In the face of China’s rapid modernization, the world’s most populous country is struggling to preserve its cultural heritage, and nowhere is this more visible than in the ancient alleyways and courtyards of Beijing.
Once a ubiquitous feature of Beijing, the hutongs are more than simply housing; they are actually a way of life. Entire families live in single, crowded courtyards, often with no bathrooms. Yet despite the lack of modern amenities, the communal aspect to life within the hutongs means that few want to leave – even as their neighbourhoods are being demolished and redeveloped. UNESCO estimates that more than 88 percent of the city’s old residential quarters are already gone, most torn down in the last three decades.
This video has also been split into three smaller parts that can be viewed independently here:
CHAPTER ONE – A Disappearing World: http://vimeo.com/19122141
For many residents, hutong life is all they have ever known, and their memories and lives are intertwined strongly with the old streets and alleyways. Yet as time has gone by, many of the courtyards have become overcrowded and the buildings themselves have deteriorated. Despite the cultural heritage of the hutongs thousands of them have been razed in the past decades to make way for urban development destroying centuries of history and contributing to the shrinking of the remaining hutong space.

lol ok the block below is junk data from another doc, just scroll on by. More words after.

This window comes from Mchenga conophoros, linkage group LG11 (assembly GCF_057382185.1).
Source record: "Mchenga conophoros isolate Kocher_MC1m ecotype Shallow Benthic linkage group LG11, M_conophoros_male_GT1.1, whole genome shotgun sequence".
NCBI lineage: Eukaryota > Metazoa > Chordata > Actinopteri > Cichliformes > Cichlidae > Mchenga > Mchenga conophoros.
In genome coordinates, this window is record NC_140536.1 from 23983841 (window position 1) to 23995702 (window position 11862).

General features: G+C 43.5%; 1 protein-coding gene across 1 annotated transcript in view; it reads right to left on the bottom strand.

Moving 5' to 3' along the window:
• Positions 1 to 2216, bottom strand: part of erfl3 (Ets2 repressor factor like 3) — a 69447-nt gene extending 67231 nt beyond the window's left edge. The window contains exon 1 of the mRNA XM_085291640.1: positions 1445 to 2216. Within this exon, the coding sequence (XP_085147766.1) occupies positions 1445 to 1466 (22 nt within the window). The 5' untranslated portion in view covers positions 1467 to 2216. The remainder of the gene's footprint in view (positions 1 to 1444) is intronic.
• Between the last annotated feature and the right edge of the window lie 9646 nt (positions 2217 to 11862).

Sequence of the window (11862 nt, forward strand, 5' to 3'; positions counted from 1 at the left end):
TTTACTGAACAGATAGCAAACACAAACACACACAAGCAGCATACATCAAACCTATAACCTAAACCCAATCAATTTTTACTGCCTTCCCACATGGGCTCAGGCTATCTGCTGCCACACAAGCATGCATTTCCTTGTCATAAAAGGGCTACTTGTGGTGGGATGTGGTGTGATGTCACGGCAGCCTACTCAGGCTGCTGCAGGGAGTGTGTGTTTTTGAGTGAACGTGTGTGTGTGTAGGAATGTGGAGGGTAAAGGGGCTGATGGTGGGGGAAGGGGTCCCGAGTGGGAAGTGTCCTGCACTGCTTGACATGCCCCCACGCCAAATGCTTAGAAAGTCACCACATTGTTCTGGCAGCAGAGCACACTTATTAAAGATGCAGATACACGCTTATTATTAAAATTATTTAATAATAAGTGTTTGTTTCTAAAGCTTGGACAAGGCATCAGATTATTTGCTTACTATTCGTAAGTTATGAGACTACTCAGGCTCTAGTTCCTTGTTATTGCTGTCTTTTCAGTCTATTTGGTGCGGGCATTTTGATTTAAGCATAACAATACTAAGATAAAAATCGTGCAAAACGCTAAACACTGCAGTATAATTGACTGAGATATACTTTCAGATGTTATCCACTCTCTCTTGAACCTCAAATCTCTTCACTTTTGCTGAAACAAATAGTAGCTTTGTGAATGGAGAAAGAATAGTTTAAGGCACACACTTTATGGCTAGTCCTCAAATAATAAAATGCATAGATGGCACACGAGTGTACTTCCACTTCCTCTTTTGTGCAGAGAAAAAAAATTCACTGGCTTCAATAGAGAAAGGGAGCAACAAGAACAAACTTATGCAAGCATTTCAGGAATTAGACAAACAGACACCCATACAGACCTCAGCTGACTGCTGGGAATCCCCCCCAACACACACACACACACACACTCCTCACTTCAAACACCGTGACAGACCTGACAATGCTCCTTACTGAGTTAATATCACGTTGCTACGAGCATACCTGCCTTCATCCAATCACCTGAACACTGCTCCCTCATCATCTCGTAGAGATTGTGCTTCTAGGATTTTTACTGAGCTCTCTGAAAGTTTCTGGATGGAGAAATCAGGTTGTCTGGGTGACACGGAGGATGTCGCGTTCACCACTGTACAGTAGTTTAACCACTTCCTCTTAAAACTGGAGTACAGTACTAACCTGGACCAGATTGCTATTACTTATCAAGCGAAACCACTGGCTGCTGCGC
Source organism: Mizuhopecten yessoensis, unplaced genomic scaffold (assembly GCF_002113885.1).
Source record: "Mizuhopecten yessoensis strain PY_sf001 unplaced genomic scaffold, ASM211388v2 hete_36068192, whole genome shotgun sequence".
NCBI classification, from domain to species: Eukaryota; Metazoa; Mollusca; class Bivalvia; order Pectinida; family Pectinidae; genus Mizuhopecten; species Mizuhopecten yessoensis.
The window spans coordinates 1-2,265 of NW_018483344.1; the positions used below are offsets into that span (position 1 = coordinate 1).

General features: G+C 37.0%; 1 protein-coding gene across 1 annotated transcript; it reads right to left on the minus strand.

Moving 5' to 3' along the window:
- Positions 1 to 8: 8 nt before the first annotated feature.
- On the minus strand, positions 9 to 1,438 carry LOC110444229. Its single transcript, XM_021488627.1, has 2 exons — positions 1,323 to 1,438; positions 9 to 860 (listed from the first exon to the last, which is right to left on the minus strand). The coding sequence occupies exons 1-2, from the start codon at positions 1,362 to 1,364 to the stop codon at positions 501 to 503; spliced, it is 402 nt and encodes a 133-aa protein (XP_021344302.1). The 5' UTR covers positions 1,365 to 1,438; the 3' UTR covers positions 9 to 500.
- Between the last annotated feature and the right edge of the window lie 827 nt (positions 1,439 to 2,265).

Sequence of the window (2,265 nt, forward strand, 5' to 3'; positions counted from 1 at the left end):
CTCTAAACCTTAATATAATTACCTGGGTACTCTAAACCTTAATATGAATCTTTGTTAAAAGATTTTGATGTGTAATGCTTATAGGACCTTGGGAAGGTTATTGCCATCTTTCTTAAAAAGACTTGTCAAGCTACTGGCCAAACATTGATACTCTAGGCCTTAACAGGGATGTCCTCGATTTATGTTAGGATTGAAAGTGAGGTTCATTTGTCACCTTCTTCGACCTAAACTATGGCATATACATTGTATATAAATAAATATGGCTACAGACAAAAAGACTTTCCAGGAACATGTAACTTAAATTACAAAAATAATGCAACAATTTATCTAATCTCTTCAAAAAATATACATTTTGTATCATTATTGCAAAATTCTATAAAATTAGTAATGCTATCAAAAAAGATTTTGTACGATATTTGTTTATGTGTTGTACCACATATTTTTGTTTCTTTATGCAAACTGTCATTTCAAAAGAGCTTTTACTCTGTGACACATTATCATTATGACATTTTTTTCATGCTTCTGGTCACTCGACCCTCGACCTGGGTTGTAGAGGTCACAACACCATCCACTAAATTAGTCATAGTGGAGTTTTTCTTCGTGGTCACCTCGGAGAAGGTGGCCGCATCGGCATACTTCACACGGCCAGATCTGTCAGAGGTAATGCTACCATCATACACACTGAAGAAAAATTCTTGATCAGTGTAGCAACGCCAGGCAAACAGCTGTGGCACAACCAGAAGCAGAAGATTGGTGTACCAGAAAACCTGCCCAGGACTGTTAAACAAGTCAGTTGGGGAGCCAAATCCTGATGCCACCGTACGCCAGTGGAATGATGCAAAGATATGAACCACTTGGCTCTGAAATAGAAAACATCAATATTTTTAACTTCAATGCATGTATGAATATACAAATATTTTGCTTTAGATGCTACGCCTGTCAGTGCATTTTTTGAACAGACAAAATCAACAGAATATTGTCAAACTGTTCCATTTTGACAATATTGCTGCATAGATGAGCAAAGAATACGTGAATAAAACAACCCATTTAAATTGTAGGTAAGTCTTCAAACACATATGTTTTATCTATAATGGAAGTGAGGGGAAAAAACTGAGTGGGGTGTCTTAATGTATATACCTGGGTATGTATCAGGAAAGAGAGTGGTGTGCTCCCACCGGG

CHAPTER TWO — David vs. Goliath – http://vimeo.com/19324494:
While hutong residents may not have the easiest lives, few want to leave the streets and alleyways they have long called home. However, with China’s current legal system offering few avenues of discourse it is hard for residents to save their homes after they have been slated for demolition. Some are torn down to make way for new subway lines but, increasingly, a large number are simply torn down to be replaced by large high rise buildings that primarily benefit the land developers and local officials.
CHAPTER THREE — Beyond the Alleys: http://vimeo.com/19341584
If Beijing’s hutong areas are to be retained in one form or another, decisions need to be made about whether to invest money in keeping the original structures or replacing them with replicas built in the same style but offering modern amenities – a move that many suggest destroys the soul of the buildings. While for former hutong residents forced or happily leaving their old homes, a new way of life beckons.
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